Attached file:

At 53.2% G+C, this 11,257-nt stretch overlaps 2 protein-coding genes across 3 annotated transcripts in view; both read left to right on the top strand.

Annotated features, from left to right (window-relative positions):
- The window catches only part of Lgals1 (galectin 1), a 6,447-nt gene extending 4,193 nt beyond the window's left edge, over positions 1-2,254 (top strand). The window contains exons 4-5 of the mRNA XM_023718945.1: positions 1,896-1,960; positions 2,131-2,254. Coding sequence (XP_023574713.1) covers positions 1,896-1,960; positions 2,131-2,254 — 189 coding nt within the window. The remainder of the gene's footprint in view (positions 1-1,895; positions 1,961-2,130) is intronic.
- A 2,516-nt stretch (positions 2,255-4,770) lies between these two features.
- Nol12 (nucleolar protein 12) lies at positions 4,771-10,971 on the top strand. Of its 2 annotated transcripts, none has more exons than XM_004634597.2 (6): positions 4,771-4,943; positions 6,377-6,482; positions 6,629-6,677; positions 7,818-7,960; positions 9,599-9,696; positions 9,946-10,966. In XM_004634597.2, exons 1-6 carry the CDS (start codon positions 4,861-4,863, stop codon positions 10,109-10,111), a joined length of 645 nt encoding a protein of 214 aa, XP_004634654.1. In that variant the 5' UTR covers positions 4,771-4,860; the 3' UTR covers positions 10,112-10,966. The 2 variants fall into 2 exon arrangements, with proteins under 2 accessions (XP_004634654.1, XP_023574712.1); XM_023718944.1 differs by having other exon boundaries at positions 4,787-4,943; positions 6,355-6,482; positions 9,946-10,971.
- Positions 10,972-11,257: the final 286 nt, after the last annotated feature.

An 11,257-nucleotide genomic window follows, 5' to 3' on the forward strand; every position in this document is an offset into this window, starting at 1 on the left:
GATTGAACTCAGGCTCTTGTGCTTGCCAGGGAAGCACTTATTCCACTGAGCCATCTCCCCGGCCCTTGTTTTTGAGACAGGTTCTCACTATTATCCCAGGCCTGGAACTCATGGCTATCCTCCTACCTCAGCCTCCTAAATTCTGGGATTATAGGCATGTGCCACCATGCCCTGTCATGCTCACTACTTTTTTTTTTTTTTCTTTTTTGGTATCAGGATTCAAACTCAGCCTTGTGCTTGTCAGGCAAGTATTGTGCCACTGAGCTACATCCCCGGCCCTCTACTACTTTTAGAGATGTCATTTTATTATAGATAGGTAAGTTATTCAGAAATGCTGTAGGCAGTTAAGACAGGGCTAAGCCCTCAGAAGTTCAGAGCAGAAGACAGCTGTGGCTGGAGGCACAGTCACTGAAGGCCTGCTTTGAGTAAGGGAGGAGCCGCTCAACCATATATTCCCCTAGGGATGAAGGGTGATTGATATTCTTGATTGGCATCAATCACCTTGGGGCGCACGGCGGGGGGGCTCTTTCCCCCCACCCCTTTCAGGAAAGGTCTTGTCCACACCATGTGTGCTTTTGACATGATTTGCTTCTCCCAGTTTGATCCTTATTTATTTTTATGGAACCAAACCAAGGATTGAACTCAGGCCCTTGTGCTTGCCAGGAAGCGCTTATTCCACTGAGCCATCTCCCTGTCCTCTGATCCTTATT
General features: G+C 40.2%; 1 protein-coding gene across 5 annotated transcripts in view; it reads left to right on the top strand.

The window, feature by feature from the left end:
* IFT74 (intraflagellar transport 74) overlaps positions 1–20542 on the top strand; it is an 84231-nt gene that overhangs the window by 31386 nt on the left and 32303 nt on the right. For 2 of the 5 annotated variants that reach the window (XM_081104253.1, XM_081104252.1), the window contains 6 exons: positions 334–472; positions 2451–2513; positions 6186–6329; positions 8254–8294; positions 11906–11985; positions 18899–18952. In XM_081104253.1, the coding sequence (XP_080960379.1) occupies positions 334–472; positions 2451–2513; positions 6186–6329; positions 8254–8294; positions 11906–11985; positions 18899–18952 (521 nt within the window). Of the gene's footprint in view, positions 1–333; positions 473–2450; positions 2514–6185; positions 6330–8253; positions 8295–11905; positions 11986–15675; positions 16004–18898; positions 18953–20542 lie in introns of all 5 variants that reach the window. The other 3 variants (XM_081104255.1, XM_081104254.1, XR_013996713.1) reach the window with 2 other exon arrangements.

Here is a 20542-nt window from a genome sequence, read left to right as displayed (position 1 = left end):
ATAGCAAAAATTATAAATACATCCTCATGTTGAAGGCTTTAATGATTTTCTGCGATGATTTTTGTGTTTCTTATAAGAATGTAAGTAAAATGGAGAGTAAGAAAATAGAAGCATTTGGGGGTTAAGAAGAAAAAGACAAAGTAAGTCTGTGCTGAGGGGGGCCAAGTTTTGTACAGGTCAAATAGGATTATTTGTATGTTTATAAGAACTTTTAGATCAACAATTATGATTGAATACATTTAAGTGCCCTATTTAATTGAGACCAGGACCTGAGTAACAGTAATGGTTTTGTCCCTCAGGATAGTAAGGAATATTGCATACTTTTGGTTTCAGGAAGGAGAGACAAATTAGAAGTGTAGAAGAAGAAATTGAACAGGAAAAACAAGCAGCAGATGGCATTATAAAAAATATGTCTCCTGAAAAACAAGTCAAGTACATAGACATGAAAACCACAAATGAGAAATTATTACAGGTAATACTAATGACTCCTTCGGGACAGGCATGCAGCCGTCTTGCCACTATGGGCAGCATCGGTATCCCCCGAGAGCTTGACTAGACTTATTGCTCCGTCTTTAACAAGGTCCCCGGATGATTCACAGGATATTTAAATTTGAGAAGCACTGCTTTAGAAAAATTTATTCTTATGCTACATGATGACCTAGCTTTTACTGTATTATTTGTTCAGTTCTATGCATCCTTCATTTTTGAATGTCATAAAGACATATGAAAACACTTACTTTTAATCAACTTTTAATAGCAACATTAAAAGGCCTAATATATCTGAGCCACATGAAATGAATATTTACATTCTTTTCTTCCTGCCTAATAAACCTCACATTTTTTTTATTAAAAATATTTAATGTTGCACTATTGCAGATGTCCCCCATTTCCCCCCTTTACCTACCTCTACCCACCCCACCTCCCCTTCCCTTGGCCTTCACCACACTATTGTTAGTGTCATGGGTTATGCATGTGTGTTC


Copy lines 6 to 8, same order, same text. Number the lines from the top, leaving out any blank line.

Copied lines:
- Positions 10,972-11,257: the final 286 nt, after the last annotated feature.

An 11,257-nucleotide genomic window follows, 5' to 3' on the forward strand; every position in this document is an offset into this window, starting at 1 on the left:
GATTGAACTCAGGCTCTTGTGCTTGCCAGGGAAGCACTTATTCCACTGAGCCATCTCCCCGGCCCTTGTTTTTGAGACAGGTTCTCACTATTATCCCAGGCCTGGAACTCATGGCTATCCTCCTACCTCAGCCTCCTAAATTCTGGGATTATAGGCATGTGCCACCATGCCCTGTCATGCTCACTACTTTTTTTTTTTTTTCTTTTTTGGTATCAGGATTCAAACTCAGCCTTGTGCTTGTCAGGCAAGTATTGTGCCACTGAGCTACATCCCCGGCCCTCTACTACTTTTAGAGATGTCATTTTATTATAGATAGGTAAGTTATTCAGAAATGCTGTAGGCAGTTAAGACAGGGCTAAGCCCTCAGAAGTTCAGAGCAGAAGACAGCTGTGGCTGGAGGCACAGTCACTGAAGGCCTGCTTTGAGTAAGGGAGGAGCCGCTCAACCATATATTCCCCTAGGGATGAAGGGTGATTGATATTCTTGATTGGCATCAATCACCTTGGGGCGCACGGCGGGGGGGCTCTTTCCCCCCACCCCTTTCAGGAAAGGTCTTGTCCACACCATGTGTGCTTTTGACATGATTTGCTTCTCCCAGTTTGATCCTTATTTATTTTTATGGAACCAAACCAAGGATTGAACTCAGGCCCTTGTGCTTGCCAGGAAGCGCTTATTCCACTGAGCCATCTCCCTGTCCTCTGATCCTTATT